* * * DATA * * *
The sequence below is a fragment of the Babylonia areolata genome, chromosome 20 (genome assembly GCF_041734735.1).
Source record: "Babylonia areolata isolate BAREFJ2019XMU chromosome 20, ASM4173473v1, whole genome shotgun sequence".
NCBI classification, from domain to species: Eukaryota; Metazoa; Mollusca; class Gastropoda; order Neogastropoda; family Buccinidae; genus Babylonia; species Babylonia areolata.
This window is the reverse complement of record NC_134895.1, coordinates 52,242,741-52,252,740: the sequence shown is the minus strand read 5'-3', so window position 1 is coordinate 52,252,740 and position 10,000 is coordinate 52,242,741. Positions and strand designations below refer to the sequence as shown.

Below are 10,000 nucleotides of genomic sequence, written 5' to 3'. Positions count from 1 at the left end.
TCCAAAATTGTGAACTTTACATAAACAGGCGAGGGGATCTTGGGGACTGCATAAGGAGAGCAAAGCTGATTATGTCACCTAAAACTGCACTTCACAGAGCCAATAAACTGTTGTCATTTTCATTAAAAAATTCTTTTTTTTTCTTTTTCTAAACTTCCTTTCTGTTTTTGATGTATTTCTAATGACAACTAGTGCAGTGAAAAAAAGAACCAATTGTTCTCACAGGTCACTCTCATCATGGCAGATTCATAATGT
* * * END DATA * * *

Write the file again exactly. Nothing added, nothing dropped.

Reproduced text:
The sequence below is a fragment of the Babylonia areolata genome, chromosome 20 (genome assembly GCF_041734735.1).
Source record: "Babylonia areolata isolate BAREFJ2019XMU chromosome 20, ASM4173473v1, whole genome shotgun sequence".
NCBI classification, from domain to species: Eukaryota; Metazoa; Mollusca; class Gastropoda; order Neogastropoda; family Buccinidae; genus Babylonia; species Babylonia areolata.
This window is the reverse complement of record NC_134895.1, coordinates 52,242,741-52,252,740: the sequence shown is the minus strand read 5'-3', so window position 1 is coordinate 52,252,740 and position 10,000 is coordinate 52,242,741. Positions and strand designations below refer to the sequence as shown.

Below are 10,000 nucleotides of genomic sequence, written 5' to 3'. Positions count from 1 at the left end.
TCCAAAATTGTGAACTTTACATAAACAGGCGAGGGGATCTTGGGGACTGCATAAGGAGAGCAAAGCTGATTATGTCACCTAAAACTGCACTTCACAGAGCCAATAAACTGTTGTCATTTTCATTAAAAAATTCTTTTTTTTTCTTTTTCTAAACTTCCTTTCTGTTTTTGATGTATTTCTAATGACAACTAGTGCAGTGAAAAAAAGAACCAATTGTTCTCACAGGTCACTCTCATCATGGCAGATTCATAATGT